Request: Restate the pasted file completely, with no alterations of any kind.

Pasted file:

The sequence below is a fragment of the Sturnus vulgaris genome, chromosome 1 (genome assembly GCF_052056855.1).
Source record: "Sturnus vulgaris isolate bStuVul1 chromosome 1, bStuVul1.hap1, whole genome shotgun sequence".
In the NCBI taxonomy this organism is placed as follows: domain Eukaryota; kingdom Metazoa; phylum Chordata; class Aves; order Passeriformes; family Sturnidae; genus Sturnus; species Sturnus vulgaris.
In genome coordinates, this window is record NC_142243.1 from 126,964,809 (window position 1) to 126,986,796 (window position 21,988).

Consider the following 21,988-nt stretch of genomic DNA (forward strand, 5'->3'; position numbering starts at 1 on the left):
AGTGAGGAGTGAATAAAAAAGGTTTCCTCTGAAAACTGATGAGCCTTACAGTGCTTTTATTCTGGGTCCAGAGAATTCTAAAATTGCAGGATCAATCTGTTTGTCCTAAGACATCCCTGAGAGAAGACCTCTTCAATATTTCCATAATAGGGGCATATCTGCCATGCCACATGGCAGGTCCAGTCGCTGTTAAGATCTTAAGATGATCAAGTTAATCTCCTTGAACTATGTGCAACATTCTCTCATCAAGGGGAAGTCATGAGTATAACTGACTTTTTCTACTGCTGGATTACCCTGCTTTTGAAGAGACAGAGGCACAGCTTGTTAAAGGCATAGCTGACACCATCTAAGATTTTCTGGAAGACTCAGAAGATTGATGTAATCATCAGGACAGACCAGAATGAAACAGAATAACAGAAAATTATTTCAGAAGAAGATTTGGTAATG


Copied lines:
The sequence below is a fragment of the Sturnus vulgaris genome, chromosome 1 (genome assembly GCF_052056855.1).
Source record: "Sturnus vulgaris isolate bStuVul1 chromosome 1, bStuVul1.hap1, whole genome shotgun sequence".
In the NCBI taxonomy this organism is placed as follows: domain Eukaryota; kingdom Metazoa; phylum Chordata; class Aves; order Passeriformes; family Sturnidae; genus Sturnus; species Sturnus vulgaris.
In genome coordinates, this window is record NC_142243.1 from 126,964,809 (window position 1) to 126,986,796 (window position 21,988).

Consider the following 21,988-nt stretch of genomic DNA (forward strand, 5'->3'; position numbering starts at 1 on the left):
AGTGAGGAGTGAATAAAAAAGGTTTCCTCTGAAAACTGATGAGCCTTACAGTGCTTTTATTCTGGGTCCAGAGAATTCTAAAATTGCAGGATCAATCTGTTTGTCCTAAGACATCCCTGAGAGAAGACCTCTTCAATATTTCCATAATAGGGGCATATCTGCCATGCCACATGGCAGGTCCAGTCGCTGTTAAGATCTTAAGATGATCAAGTTAATCTCCTTGAACTATGTGCAACATTCTCTCATCAAGGGGAAGTCATGAGTATAACTGACTTTTTCTACTGCTGGATTACCCTGCTTTTGAAGAGACAGAGGCACAGCTTGTTAAAGGCATAGCTGACACCATCTAAGATTTTCTGGAAGACTCAGAAGATTGATGTAATCATCAGGACAGACCAGAATGAAACAGAATAACAGAAAATTATTTCAGAAGAAGATTTGGTAATG